Dog antagonizes sleeping cat

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Dog antagonizes sleeping cat

This is a discussion on Dog antagonizes sleeping cat within the Dog Training and Behavior forums, part of the Keeping and Caring for Dogs category; I have an 11 year chihuahua/Italian greyhound mix who is 6 and a half pounds. He is constantly antagonizing my 16 year old cat. The ...

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Old 03-20-2018, 02:36 PM
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Dog antagonizes sleeping cat

I have an 11 year chihuahua/Italian greyhound mix who is 6 and a half pounds. He is constantly antagonizing my 16 year old cat. The cat sleeps behind my couch in front of the heater and my dog will come up and poke and bark at her to get her to react to him. If she walks near him, he will lunge and bark at her. I tell my dog, "No Cat!", and, "Leave her!", which works if I see him right before the act. He just goes right back and does it anyway, though, if I turn my back for a second. If I put him in his kennel for a few minutes after he does this, as soon as he's out, he will go straight back to her!

My cat just went blind about 2 months ago (due to high blood pressure, to which I think the dog helped contribute) She's never been a good jumper, and now that she is blind she doesn't jump at all. This makes putting up gates between cat and dog areas impossible; and, since the dog is smaller than the cat, I can't build low barriers that only the cat can get through. There's also not really a clear line between cat and dog areas. I have two litter boxes. The first litter box is downstairs in the laundry room; in the same room, I have my dog's puppy pad area (I live in Minnesota and my dog is mostly bald). The second litter box is upstairs in my bathroom; we also feed the cat in the bathroom (with the dog locked up so he won't eat her food). The cat sleeps on the floor behind the couch in front of the vent, and the dog dog sleeps on the other side of the room on his bed.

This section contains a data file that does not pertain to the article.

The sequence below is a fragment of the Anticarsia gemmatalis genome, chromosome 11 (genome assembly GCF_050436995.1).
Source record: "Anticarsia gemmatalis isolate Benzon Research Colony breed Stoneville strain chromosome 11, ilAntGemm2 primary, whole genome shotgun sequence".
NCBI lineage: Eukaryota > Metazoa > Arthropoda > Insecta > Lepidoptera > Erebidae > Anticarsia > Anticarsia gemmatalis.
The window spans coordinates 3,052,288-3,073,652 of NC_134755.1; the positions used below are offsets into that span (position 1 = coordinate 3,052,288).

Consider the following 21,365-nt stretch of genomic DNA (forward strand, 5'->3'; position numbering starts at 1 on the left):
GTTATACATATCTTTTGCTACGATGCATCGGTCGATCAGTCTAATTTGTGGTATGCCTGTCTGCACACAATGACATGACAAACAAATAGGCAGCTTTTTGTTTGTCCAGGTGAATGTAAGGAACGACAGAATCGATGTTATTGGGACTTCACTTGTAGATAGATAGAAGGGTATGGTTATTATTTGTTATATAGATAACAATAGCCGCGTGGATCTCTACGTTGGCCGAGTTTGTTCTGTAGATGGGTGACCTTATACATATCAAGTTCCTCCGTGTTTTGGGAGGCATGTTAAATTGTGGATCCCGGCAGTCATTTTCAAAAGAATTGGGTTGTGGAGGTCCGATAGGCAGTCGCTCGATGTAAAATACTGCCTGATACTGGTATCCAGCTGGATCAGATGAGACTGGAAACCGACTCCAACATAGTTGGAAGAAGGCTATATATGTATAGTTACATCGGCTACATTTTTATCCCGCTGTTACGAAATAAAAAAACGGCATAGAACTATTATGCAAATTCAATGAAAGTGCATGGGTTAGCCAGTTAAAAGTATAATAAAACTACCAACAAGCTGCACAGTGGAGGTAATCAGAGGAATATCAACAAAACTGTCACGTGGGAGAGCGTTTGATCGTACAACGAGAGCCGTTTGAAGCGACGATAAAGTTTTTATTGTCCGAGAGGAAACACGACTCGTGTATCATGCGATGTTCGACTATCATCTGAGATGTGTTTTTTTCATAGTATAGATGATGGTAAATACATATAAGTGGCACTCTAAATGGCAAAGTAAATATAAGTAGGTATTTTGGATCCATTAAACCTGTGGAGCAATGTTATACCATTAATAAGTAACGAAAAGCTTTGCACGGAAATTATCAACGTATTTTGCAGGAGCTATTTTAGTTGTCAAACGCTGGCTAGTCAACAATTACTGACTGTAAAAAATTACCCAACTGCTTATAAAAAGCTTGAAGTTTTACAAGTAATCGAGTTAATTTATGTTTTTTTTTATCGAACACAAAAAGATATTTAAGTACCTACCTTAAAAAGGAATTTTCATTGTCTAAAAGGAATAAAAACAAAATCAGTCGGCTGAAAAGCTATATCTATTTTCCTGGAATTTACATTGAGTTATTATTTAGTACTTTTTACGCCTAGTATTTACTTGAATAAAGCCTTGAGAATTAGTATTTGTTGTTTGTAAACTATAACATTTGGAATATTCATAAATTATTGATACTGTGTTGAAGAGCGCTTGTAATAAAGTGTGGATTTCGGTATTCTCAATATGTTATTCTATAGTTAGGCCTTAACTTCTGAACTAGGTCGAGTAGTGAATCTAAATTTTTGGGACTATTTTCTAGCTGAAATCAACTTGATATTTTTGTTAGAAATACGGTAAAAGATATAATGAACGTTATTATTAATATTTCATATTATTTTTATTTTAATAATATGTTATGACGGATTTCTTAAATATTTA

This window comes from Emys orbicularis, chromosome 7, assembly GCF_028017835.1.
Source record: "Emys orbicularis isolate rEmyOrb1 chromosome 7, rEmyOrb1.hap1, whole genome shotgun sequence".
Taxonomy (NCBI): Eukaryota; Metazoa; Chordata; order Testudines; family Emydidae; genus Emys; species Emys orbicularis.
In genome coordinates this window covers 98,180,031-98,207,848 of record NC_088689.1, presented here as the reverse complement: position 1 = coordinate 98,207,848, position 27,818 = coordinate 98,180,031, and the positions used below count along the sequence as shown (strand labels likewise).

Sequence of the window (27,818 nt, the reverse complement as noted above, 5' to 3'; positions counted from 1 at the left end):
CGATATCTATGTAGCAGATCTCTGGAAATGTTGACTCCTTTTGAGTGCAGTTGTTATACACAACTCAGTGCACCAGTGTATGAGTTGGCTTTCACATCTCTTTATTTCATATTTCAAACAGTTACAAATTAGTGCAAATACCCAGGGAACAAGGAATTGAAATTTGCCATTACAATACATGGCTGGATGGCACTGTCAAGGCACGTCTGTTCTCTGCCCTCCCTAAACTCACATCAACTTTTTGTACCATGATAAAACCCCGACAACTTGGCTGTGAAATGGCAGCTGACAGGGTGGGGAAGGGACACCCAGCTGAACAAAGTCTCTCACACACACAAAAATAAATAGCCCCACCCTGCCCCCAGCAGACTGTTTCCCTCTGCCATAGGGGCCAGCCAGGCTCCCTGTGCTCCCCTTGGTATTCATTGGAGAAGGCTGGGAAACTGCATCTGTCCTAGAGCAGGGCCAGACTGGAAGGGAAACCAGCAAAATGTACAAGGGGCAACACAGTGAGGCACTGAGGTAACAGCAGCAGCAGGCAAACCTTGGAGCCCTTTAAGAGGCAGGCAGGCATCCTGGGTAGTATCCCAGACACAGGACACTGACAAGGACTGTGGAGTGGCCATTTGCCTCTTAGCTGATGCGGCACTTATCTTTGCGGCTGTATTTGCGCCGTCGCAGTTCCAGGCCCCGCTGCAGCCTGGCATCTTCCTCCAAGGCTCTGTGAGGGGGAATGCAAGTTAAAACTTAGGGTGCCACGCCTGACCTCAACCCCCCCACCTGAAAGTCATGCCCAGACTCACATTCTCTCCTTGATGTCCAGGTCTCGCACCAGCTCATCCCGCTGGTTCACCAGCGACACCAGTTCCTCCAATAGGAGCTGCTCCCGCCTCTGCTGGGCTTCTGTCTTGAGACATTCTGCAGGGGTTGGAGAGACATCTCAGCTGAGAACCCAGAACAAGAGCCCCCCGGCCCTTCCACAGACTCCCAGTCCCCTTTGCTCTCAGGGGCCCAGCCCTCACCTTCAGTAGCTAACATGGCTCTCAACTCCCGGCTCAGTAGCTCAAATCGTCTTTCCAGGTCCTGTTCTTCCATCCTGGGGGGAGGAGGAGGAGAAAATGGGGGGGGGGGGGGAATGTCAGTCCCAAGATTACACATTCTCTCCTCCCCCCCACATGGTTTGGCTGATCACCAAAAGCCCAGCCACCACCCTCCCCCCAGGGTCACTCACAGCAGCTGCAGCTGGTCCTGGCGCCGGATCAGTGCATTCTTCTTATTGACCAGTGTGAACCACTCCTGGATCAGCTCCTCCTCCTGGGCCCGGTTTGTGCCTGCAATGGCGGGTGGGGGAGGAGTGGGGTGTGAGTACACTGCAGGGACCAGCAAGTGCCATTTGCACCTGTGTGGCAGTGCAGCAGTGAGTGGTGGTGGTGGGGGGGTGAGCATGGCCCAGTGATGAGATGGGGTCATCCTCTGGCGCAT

There was an addition of a new baby a year ago, but this has been a problem for a few years.
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Old 03-21-2018, 10:09 AM
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Hi, your cat needs your help more than ever now, being ill and blind and feeling vulnerable. Your cat has had to live in unsafe (if not physically unsafe, at least emotionally unsafe) for a very long time. The past cannot be done, but you can move forward from this make things better for your cat. Your dog will be fine too.
Management will be your only immediate (and possibly best/easiest answer) and you have some ideas about that. These would have been far more useful implemented in the beginning (that's for other readers as cat vs dog problems are common) and a cat going blind might still manage to do the things they did when sighted from memory. However, we can only move forward in life.

Take concrete and absolutely sure steps to ensure that your dog does not harrass the cat again. Use a leash in the house if you must, tether your dog to you if you must, if your dog is not already crate trained, crate train or get an x-pen or other comfortable form of confinement to ensure that the harrassment stops. This behaviour has probably already traumatized your cat, but now that he's feeling more vulnerable than ever before, definitely will traumatize him.